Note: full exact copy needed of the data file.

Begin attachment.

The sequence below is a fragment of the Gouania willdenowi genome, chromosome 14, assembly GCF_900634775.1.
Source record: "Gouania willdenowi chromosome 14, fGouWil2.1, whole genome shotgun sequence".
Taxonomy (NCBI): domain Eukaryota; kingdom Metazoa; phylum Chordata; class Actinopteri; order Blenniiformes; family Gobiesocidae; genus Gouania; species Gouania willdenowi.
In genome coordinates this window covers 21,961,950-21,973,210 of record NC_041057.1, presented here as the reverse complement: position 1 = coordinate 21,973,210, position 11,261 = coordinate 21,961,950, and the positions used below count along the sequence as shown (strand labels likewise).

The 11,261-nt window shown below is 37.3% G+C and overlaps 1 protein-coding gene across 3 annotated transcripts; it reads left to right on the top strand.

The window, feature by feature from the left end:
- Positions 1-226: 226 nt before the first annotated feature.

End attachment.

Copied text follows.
The sequence below is a fragment of the Gouania willdenowi genome, chromosome 14, assembly GCF_900634775.1.
Source record: "Gouania willdenowi chromosome 14, fGouWil2.1, whole genome shotgun sequence".
Taxonomy (NCBI): domain Eukaryota; kingdom Metazoa; phylum Chordata; class Actinopteri; order Blenniiformes; family Gobiesocidae; genus Gouania; species Gouania willdenowi.
In genome coordinates this window covers 21,961,950-21,973,210 of record NC_041057.1, presented here as the reverse complement: position 1 = coordinate 21,973,210, position 11,261 = coordinate 21,961,950, and the positions used below count along the sequence as shown (strand labels likewise).

The 11,261-nt window shown below is 37.3% G+C and overlaps 1 protein-coding gene across 3 annotated transcripts; it reads left to right on the top strand.

The window, feature by feature from the left end:
- Positions 1-226: 226 nt before the first annotated feature.